Because there’s never enough time to say goodbye…
Sylvia knows that she’s running out of time. Very soon, she will exist only in the memories of those who loved her most and the pieces of her life she’s left behind.
So she begins to write her husband a handbook for when she’s gone, somewhere to capture the small moments of ordinary, precious happiness in their married lives. From raising their wild, loving son, to what to give their gentle daughter on her eighteenth birthday – it’s everything she should have told him before it was too late.
But Sylvia also has a secret, one that she’s saved until the very last pages. And it’s a moment in her past that could change everything…
I was delighted to receive a beautiful finished copy of Rebecca Ley’s debut novel from Virginia Woolstencroft at Orion: huge thanks. This is my honest review of the book, which I devoured in two sittings (or lyings, as I read in bed!) When I read the blurb for this book, I was instantly reminded of Laura Pearson’s beautiful novel I Wanted You To Know, which I read earlier this year. That book also features letters from a woman suffering with breast cancer, and I started this with the same sense of trepidation, with the inevitability of tears and heartbreak creating tension from the very first page.
The structure of For When I’m Gone switches between Sylvia’s manual for her husband, Paul, written in a confessional first person, and sections from both Sylvia and Paul’s third person points of view (sometimes both in the same chapter) moving between ‘Then’ and ‘Now’. Through flashbacks and flash forwards, we build up a picture of their life together, and there are elements here of a classic love story: first meeting, first intimacy, marriage, kids. It is very much the story of their relationship, but what Ley does so brilliantly is show us a truly modern love story, revealing the cracks and the challenges that do not undermine how Sylvia and Paul feel about each other but rather bring it into reality. This is a real marriage, utterly convincing in its depiction of the way individuals bring their flaws and quirks to coupledom, bumping up against each other’s edges and differences. The prose style is surprising and wonderful – all of the words I scribbled down to describe it sound like biting into an apple: fresh, sharp, crisp, delicious…tangy (I know what I mean by tangy prose, apologies if I’ve lost you!). Ley writes as if each word has been plucked and scrutinised carefully, to make sure it is fit for purpose, and the results are stunning.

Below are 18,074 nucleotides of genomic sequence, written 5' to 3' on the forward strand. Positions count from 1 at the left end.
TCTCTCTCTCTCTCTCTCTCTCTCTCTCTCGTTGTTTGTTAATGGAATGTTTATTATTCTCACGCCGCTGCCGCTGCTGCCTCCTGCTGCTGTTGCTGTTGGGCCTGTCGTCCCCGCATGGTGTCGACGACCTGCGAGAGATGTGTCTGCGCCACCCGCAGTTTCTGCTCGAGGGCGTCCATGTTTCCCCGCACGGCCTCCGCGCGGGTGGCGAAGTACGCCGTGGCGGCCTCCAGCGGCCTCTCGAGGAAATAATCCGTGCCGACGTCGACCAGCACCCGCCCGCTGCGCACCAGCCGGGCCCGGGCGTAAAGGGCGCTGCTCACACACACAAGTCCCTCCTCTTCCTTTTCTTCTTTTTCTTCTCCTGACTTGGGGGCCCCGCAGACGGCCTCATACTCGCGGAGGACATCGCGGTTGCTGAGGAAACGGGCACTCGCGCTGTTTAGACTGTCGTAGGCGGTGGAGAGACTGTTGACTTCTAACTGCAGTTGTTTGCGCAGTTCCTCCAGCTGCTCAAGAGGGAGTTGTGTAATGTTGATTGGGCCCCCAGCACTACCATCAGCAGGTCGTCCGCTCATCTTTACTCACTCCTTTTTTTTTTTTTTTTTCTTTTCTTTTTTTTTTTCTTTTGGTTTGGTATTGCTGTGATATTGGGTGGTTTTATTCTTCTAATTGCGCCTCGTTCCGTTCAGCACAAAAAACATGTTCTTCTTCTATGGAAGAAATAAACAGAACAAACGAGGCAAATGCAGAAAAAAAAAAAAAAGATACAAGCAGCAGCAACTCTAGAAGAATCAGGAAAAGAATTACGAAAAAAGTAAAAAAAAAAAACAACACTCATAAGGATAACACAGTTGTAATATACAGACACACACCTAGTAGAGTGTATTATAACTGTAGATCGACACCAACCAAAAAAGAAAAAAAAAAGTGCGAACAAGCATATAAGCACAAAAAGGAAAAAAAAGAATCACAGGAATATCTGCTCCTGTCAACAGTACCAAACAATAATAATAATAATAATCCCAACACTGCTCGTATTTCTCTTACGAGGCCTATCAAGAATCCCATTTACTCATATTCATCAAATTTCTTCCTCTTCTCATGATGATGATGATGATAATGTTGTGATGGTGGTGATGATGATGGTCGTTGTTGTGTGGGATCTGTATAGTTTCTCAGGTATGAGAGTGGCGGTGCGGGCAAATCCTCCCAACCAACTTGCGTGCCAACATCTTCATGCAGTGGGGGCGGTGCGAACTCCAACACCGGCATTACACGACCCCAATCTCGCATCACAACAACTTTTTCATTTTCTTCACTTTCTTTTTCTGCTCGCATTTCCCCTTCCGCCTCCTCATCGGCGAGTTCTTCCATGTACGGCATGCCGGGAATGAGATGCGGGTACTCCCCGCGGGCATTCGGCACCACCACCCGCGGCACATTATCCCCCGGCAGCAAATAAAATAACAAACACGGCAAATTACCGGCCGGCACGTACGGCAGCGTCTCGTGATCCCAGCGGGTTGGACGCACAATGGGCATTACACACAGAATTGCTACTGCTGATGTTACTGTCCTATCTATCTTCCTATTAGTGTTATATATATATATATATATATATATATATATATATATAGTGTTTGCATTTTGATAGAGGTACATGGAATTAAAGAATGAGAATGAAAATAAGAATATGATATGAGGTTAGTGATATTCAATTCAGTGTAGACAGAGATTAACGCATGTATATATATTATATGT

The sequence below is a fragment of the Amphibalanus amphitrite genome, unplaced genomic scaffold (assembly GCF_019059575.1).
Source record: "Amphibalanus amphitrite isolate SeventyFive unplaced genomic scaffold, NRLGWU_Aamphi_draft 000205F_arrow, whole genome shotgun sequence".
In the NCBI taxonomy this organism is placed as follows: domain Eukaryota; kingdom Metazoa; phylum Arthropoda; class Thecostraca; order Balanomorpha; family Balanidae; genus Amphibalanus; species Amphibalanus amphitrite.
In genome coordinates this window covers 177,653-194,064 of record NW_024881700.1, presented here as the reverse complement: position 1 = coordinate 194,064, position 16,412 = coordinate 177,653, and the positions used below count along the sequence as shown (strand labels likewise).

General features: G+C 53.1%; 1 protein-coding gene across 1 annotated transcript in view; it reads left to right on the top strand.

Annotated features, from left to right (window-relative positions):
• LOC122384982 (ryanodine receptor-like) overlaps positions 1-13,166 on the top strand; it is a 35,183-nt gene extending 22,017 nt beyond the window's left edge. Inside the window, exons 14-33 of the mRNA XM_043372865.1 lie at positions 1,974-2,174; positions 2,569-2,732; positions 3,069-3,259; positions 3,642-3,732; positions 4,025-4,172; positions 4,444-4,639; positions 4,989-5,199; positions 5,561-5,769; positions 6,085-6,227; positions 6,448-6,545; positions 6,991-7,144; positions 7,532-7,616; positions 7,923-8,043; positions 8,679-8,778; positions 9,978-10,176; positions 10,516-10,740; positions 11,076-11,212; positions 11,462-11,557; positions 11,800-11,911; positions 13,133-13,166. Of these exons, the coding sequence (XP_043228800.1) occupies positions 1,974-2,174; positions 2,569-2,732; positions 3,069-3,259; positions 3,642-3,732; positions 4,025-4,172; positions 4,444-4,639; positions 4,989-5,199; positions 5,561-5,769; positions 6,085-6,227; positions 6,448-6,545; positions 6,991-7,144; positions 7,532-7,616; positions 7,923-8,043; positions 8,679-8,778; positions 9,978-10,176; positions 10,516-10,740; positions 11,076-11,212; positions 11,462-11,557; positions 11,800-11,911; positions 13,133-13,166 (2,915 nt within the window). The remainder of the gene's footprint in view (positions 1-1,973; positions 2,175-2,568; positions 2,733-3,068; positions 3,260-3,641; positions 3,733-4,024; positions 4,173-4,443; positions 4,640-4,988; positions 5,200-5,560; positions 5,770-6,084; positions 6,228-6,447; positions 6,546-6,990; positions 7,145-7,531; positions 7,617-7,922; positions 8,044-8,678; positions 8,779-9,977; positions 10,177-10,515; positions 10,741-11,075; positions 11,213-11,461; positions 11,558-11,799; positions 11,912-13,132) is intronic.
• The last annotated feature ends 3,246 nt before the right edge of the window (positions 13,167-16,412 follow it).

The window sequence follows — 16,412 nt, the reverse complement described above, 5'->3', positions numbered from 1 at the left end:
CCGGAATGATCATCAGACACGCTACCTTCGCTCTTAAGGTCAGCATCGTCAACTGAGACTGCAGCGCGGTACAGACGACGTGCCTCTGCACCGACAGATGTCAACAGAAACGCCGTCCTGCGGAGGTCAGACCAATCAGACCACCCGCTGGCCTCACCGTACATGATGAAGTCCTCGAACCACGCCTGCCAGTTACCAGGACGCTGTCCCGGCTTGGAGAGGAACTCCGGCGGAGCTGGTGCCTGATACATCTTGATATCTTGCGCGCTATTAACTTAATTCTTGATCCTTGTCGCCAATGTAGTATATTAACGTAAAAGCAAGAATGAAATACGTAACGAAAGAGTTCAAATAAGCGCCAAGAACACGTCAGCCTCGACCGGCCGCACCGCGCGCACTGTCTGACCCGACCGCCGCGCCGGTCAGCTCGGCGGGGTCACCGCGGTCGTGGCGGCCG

For me, the revelation of this book was not the eventual disclosure of Sylvia’s long-kept secret, but the gradual discovery of Sylvia herself, who is a fictional creation of staggering brilliance. It is all too rare to come across a female character who is so complex and flawed and sometimes downright unlikeable but who is not cast as a “bad person”. I wrote briefly about this last year after reading Ottessa Moshfegh’s My Year of Rest and Relaxation: we need more Sylvias, more women who suffer and inflict suffering, who live through tragedies that might not make them stronger, who get it wrong but are not malevolent, who provoke the same reactions of frustration, annoyance, sympathy and understanding that we might feel for our own friends and family. I was so deeply involved in Sylvia’s story that I found myself arguing with her in my head (small example: when she calls herself selfish for choosing a home birth, it struck a personal chord with me and I got very cross!) By the end of the book, I felt as if I had met Sylvia and really knew her, which of course made the final chapters harder to bear.
In the author’s note that came with my copy of the book, Rebecca states that it was important to her that Sylvia not be perfect, that “Motherhood doesn’t confer saintliness, nor does breast cancer.” For When I’m Gone captures this brilliantly, as well as illustrating that life is not a respecter of tidy plot lines or single crises: tragedy does not strike once per family, and nor does it automatically make the sufferer “pure” or “good.” The novel is outstanding on motherhood, showing that we can be flawed people and good mothers, that motherhood changes but doesn’t “fix” us. I think this book is deeply important: fiction needs more women like Sylvia, and more writers like Rebecca Ley. I highly recommend it to anyone who is not likely to be triggered by its powerful themes. I am certainly looking forward to reading more from this hugely talented writer.
For When I’m Gone by Rebecca Ley is published by Orion on 3rd September and is available to preorder here.
(Note: I don’t want to add spoilers here by listing all the triggers, but will be asking the wonderful @jenjenreviews to add a page to @BookTWs’ excellent wiki for trigger warnings for books!)